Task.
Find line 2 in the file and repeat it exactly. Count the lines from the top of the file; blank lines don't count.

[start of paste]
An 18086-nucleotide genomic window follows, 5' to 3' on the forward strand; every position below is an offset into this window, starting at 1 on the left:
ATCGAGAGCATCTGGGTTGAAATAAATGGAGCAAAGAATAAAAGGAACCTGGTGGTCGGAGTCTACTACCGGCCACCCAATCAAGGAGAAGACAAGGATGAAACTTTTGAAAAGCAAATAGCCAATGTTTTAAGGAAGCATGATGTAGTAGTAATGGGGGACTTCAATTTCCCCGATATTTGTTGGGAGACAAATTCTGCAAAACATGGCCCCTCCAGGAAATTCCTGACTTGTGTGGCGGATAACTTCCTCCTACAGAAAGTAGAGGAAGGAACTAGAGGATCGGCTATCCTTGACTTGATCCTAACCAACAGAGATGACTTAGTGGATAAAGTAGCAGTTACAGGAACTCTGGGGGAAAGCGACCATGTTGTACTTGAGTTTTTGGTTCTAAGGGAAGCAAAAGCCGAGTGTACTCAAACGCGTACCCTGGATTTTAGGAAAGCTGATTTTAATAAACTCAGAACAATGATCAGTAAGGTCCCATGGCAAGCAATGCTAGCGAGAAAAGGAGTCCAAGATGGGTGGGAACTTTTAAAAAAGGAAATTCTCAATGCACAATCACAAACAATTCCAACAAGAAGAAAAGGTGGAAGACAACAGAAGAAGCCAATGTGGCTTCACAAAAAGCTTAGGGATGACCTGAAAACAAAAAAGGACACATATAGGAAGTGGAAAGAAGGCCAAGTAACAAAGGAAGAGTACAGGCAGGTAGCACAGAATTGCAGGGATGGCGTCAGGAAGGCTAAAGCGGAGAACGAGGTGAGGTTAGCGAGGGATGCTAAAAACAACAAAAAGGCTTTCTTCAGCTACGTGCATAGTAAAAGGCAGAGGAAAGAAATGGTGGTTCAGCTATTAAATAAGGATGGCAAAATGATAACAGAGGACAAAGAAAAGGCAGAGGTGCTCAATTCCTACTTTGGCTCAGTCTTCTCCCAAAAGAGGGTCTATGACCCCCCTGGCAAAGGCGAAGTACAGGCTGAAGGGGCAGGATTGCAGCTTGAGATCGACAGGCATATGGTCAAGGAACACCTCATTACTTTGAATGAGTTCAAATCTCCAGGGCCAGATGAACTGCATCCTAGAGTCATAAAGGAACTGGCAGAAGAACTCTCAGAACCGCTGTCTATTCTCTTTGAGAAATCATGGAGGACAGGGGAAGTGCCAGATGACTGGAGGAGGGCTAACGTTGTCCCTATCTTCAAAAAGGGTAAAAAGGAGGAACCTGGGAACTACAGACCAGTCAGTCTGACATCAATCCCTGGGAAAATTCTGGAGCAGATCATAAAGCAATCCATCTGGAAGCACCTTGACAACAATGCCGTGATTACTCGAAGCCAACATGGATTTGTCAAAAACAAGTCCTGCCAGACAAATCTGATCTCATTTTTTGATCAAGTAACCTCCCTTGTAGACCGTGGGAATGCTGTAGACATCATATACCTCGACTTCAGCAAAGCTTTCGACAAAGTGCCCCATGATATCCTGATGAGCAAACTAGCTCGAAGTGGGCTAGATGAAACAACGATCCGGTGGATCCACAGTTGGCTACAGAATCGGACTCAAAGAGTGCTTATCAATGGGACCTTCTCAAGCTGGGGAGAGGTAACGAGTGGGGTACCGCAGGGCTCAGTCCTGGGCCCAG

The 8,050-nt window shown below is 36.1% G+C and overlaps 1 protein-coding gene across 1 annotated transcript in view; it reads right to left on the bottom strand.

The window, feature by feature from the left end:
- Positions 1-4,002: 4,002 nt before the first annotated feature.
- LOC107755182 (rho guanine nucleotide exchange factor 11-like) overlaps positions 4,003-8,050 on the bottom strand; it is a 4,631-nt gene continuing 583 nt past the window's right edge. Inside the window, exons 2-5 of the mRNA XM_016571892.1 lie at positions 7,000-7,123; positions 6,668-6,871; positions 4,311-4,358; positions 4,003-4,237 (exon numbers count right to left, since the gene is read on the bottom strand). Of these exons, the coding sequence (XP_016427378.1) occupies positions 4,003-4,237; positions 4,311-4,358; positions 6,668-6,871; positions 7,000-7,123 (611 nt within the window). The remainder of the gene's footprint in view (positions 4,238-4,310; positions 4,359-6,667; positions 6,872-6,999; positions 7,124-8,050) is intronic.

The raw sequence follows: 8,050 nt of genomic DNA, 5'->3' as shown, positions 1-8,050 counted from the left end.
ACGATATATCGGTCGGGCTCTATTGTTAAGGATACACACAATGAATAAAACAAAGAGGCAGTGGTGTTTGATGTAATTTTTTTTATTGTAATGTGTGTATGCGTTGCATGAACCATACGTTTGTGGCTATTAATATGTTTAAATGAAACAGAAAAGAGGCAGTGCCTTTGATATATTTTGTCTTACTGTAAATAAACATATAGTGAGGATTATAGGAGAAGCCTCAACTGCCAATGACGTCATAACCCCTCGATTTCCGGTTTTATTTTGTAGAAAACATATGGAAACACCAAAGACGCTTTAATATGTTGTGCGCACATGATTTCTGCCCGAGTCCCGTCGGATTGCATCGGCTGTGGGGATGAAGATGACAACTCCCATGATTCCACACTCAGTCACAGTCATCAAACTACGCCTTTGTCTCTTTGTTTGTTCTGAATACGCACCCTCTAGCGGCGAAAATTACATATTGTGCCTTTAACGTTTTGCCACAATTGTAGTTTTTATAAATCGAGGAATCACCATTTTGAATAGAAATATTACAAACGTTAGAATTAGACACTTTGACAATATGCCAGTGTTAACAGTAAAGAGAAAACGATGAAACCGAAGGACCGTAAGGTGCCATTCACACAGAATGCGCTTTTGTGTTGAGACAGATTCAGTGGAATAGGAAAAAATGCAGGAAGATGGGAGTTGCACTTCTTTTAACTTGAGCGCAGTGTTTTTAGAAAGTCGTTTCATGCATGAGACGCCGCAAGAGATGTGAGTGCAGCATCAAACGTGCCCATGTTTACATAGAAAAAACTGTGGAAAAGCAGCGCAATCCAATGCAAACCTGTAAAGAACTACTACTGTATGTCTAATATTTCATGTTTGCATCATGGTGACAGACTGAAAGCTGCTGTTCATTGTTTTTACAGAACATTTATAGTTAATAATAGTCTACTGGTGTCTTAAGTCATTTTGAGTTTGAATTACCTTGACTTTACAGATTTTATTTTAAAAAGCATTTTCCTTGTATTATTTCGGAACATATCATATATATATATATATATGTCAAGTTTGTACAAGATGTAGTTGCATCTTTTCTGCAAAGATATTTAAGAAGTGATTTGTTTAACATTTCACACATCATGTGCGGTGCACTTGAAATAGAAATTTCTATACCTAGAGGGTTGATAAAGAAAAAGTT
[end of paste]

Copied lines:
ATCGAGAGCATCTGGGTTGAAATAAATGGAGCAAAGAATAAAAGGAACCTGGTGGTCGGAGTCTACTACCGGCCACCCAATCAAGGAGAAGACAAGGATGAAACTTTTGAAAAGCAAATAGCCAATGTTTTAAGGAAGCATGATGTAGTAGTAATGGGGGACTTCAATTTCCCCGATATTTGTTGGGAGACAAATTCTGCAAAACATGGCCCCTCCAGGAAATTCCTGACTTGTGTGGCGGATAACTTCCTCCTACAGAAAGTAGAGGAAGGAACTAGAGGATCGGCTATCCTTGACTTGATCCTAACCAACAGAGATGACTTAGTGGATAAAGTAGCAGTTACAGGAACTCTGGGGGAAAGCGACCATGTTGTACTTGAGTTTTTGGTTCTAAGGGAAGCAAAAGCCGAGTGTACTCAAACGCGTACCCTGGATTTTAGGAAAGCTGATTTTAATAAACTCAGAACAATGATCAGTAAGGTCCCATGGCAAGCAATGCTAGCGAGAAAAGGAGTCCAAGATGGGTGGGAACTTTTAAAAAAGGAAATTCTCAATGCACAATCACAAACAATTCCAACAAGAAGAAAAGGTGGAAGACAACAGAAGAAGCCAATGTGGCTTCACAAAAAGCTTAGGGATGACCTGAAAACAAAAAAGGACACATATAGGAAGTGGAAAGAAGGCCAAGTAACAAAGGAAGAGTACAGGCAGGTAGCACAGAATTGCAGGGATGGCGTCAGGAAGGCTAAAGCGGAGAACGAGGTGAGGTTAGCGAGGGATGCTAAAAACAACAAAAAGGCTTTCTTCAGCTACGTGCATAGTAAAAGGCAGAGGAAAGAAATGGTGGTTCAGCTATTAAATAAGGATGGCAAAATGATAACAGAGGACAAAGAAAAGGCAGAGGTGCTCAATTCCTACTTTGGCTCAGTCTTCTCCCAAAAGAGGGTCTATGACCCCCCTGGCAAAGGCGAAGTACAGGCTGAAGGGGCAGGATTGCAGCTTGAGATCGACAGGCATATGGTCAAGGAACACCTCATTACTTTGAATGAGTTCAAATCTCCAGGGCCAGATGAACTGCATCCTAGAGTCATAAAGGAACTGGCAGAAGAACTCTCAGAACCGCTGTCTATTCTCTTTGAGAAATCATGGAGGACAGGGGAAGTGCCAGATGACTGGAGGAGGGCTAACGTTGTCCCTATCTTCAAAAAGGGTAAAAAGGAGGAACCTGGGAACTACAGACCAGTCAGTCTGACATCAATCCCTGGGAAAATTCTGGAGCAGATCATAAAGCAATCCATCTGGAAGCACCTTGACAACAATGCCGTGATTACTCGAAGCCAACATGGATTTGTCAAAAACAAGTCCTGCCAGACAAATCTGATCTCATTTTTTGATCAAGTAACCTCCCTTGTAGACCGTGGGAATGCTGTAGACATCATATACCTCGACTTCAGCAAAGCTTTCGACAAAGTGCCCCATGATATCCTGATGAGCAAACTAGCTCGAAGTGGGCTAGATGAAACAACGATCCGGTGGATCCACAGTTGGCTACAGAATCGGACTCAAAGAGTGCTTATCAATGGGACCTTCTCAAGCTGGGGAGAGGTAACGAGTGGGGTACCGCAGGGCTCAGTCCTGGGCCCAG